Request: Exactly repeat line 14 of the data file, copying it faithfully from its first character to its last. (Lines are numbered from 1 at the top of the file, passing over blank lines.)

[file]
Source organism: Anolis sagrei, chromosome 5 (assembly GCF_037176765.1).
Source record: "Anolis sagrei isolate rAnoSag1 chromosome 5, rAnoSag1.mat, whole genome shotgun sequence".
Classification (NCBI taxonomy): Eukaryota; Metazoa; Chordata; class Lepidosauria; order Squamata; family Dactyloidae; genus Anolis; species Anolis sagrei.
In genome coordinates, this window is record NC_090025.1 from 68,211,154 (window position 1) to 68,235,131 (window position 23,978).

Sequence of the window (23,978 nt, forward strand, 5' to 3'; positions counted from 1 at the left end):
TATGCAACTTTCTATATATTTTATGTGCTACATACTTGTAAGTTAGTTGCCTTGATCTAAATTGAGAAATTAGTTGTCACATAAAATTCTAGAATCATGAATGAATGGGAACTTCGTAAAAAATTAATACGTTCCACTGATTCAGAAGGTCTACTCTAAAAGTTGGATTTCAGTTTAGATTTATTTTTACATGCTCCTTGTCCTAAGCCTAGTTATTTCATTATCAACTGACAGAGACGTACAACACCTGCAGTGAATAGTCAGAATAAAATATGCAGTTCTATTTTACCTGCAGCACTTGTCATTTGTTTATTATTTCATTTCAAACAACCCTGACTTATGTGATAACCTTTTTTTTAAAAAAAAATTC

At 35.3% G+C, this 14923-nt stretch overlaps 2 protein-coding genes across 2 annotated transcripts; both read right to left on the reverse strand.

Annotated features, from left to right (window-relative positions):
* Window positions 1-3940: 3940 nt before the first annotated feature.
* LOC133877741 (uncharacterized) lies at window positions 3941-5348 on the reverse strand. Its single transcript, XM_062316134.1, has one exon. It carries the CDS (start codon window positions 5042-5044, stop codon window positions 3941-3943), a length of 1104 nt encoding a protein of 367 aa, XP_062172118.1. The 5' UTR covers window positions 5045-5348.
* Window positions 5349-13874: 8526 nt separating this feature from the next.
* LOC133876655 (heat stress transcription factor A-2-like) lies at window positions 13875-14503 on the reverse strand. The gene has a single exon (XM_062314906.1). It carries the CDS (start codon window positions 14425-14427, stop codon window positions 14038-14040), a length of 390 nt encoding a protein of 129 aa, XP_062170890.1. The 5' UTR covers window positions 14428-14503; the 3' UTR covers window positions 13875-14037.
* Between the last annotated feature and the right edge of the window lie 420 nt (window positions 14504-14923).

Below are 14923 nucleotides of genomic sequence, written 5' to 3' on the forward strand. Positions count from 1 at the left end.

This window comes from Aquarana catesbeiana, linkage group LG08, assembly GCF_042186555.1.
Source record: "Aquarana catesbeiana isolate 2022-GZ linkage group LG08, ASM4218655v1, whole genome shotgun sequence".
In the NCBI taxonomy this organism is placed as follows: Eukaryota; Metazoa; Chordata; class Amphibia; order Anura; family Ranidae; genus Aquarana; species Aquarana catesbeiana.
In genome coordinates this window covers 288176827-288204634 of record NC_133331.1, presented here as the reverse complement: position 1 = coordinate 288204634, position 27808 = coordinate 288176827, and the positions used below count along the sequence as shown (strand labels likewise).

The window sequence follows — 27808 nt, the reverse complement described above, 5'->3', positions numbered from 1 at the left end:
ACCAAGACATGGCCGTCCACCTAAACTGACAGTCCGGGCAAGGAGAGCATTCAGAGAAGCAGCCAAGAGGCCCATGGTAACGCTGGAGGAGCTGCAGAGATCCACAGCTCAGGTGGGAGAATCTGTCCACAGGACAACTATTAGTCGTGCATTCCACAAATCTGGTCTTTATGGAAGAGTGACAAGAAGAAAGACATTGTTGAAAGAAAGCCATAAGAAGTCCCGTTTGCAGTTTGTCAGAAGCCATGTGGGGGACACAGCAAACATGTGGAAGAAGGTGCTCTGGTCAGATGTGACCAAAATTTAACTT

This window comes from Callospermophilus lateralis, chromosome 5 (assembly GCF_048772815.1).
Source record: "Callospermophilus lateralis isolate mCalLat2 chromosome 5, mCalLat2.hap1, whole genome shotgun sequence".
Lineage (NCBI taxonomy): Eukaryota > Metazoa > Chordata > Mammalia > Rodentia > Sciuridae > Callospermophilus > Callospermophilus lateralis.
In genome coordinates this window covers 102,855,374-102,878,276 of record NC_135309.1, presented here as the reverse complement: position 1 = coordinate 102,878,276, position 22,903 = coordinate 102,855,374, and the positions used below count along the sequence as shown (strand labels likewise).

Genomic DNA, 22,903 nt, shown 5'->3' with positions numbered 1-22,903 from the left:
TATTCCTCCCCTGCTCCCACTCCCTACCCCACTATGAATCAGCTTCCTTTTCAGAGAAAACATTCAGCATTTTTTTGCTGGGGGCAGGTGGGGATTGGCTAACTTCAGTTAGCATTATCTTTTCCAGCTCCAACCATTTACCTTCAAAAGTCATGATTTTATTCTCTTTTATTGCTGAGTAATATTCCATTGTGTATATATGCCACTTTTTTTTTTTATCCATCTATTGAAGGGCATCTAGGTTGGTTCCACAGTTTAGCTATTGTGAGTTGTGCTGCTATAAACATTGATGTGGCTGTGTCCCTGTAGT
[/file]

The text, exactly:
Below are 14923 nucleotides of genomic sequence, written 5' to 3' on the forward strand. Positions count from 1 at the left end.